Sunday, Jan. 25, 2009
Washington wine grape harvest led by Riesling
By Ingrid Stegemoeller, Wine Press Northwest
Look out Chardonnay. Washington's got a new top wine grape variety.
A record year for wine grape production in the state in 2008 was led by Riesling grapes, which surpassed Chardonnay as the top variety, according to the Washington Field Office of the National Agricultural Statistics Service.
The state harvested 145,000 tons of wine grapes, up 14 percent from 2007 and 21 percent from 2006.
"Riesling has become the hottest white wine varietal in the U.S.," said Keith Love, vice president for communications and corporate affairs at Ste. Michelle Wine Estates in Woodinville.
The company is the country's leading producer of Riesling, making more than 800,000 cases a year, he said.
There were 28,500 tons of Riesling grapes produced in the state last year, compared with 28,000 tons of Chardonnay grapes, according to NASS. That's about a 10 percent increase in Riesling over 2007.
"Ever since 2005, Riesling has been taking a shot at taking Chardonnay's crown away. And barely this year, she's done it," said Vicky Scharlau, executive director of the Washington Association of Wine Grape Growers.
The "sweet but sharp" wine has gained so much popularity in part because it pairs well with many foods, Love said.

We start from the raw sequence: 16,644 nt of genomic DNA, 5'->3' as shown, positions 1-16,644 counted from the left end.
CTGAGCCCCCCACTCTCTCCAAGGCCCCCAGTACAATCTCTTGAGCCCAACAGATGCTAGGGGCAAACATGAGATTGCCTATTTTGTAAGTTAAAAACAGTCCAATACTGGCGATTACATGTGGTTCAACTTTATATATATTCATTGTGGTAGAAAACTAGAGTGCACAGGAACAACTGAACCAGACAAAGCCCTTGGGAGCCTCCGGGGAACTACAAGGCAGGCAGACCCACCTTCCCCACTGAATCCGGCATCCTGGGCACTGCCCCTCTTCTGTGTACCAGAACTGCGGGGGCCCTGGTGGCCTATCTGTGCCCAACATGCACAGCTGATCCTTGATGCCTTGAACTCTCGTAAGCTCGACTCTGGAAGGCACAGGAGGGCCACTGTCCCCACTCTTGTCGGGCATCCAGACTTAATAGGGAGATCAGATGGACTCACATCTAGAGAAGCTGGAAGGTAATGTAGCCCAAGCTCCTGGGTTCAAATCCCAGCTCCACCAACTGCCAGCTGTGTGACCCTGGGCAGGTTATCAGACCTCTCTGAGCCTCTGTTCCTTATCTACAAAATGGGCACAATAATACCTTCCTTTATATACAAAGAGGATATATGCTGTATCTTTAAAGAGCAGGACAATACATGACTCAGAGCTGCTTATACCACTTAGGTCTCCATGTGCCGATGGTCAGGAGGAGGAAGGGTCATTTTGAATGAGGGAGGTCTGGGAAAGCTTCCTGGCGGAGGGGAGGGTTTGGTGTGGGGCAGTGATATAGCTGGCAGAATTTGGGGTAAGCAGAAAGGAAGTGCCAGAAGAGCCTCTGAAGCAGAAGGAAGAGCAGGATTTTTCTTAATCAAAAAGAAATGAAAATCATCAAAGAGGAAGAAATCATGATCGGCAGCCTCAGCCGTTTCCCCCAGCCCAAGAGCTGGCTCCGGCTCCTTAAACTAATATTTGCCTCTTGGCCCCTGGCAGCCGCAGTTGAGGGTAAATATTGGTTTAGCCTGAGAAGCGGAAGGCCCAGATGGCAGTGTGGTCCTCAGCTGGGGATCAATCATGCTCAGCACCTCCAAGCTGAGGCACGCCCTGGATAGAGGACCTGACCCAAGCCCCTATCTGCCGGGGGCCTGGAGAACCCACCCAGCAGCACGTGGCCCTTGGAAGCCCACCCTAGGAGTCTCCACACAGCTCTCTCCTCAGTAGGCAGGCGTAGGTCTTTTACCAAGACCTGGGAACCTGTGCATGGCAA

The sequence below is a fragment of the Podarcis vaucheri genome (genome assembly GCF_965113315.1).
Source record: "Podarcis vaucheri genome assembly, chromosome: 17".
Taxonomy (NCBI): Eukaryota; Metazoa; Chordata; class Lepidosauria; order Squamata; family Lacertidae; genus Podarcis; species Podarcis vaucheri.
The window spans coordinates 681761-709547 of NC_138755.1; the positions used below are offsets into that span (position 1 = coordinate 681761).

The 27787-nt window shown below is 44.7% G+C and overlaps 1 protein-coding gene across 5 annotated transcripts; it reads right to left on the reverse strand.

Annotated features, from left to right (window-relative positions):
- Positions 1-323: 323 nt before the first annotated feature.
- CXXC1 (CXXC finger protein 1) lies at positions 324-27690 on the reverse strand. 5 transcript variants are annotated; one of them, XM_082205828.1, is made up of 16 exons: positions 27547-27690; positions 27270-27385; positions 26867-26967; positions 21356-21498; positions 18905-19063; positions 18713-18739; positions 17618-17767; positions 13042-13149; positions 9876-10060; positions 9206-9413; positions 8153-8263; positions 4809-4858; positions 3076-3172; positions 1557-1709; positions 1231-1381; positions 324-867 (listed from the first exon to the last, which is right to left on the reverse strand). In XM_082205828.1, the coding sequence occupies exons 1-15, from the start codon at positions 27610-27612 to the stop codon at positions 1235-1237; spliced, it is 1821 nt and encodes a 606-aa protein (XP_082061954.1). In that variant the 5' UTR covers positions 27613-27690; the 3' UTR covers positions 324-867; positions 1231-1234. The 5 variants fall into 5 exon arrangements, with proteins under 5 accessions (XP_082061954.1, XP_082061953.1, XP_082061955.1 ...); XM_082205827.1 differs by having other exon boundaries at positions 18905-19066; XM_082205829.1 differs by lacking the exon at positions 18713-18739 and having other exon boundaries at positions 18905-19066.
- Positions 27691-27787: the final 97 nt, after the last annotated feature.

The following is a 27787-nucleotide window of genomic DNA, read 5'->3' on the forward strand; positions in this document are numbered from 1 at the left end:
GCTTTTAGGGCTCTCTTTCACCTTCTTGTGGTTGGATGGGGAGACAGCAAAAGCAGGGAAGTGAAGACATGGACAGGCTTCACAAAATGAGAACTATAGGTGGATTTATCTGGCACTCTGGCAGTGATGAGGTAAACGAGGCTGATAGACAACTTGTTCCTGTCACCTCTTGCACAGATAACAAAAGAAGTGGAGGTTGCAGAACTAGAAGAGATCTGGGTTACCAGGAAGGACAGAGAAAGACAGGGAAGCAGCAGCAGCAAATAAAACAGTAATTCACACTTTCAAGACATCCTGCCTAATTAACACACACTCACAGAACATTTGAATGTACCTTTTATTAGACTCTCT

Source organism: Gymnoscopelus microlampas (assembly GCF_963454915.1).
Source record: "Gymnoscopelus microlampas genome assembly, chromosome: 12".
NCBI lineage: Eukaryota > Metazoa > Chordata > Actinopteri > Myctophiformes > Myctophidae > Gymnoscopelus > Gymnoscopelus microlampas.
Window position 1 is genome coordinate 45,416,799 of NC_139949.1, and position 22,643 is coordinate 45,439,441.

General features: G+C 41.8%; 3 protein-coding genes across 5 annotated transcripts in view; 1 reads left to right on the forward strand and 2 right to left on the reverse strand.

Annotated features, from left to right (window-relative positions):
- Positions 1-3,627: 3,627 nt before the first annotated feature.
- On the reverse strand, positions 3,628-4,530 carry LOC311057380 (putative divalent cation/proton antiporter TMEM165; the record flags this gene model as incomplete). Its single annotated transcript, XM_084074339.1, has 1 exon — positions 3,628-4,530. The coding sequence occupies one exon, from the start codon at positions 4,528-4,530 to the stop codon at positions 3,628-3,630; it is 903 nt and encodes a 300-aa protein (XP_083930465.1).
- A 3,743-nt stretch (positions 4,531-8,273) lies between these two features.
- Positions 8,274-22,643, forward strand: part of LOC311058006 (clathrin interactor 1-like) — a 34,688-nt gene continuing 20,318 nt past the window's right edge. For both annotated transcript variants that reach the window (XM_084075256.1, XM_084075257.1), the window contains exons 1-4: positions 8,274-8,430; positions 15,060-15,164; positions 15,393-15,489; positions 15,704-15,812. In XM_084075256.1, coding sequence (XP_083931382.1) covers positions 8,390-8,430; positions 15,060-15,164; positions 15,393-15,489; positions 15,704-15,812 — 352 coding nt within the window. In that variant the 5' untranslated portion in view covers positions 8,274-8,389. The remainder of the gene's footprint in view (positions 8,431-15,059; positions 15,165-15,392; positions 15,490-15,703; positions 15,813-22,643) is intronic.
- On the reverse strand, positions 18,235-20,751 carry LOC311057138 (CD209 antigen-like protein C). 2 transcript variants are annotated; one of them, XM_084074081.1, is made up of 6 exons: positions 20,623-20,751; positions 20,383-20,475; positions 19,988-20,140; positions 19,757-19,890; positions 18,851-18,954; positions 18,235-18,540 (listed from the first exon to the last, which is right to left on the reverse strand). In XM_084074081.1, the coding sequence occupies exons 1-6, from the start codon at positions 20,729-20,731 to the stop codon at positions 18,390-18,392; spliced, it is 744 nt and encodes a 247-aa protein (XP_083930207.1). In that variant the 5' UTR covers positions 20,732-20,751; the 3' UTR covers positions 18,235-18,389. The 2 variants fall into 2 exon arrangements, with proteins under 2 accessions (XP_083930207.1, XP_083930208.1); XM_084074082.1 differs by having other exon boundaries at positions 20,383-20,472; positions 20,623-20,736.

Scharlau, who said with a laugh she can't eat tamales without some Riesling, called the record production "fabulous news" and cited a "strong finish to the harvest."
The association does its own crop and crush estimates, both of which were slightly lower than the NASS numbers.
Scharlau also attributes the record crop to a strong showing by younger grape vines.
"Those babies really came into their own and did a great job," she said.
Cabernet Sauvignon was the top red variety, with 26,100 tons of the grapes produced last year, according to NASS. That's up about 20 percent from 2007.
Prices growers received for their crops also were up last year, to a record high average of an estimated $1,030 per ton for all varieties, according to NASS.
Scharlau said the WAWGG board for the first time last year factored in cost of production increases when putting together price suggestions.
The $1,030 is an average and therefore easily skewed by extremely high or low prices, Scharlau said, but overall prices are trending upward and allowing growers to cover their costs.
Love and Scharlau said they didn't expect the down economy to have a negative effect on the state's grape production.
"We're planting more vineyards," Love said. "The economy has clearly got people nervous, and you will see for a year or two people buying ... value wines. But we're bullish on the wine business."
Scharlau added that because Washington is known for its well-priced wines, the state's industry should do well as people cut back on the amount of money they spend on wine.
"I think this is the perfect time for Washington wine to shine," she said.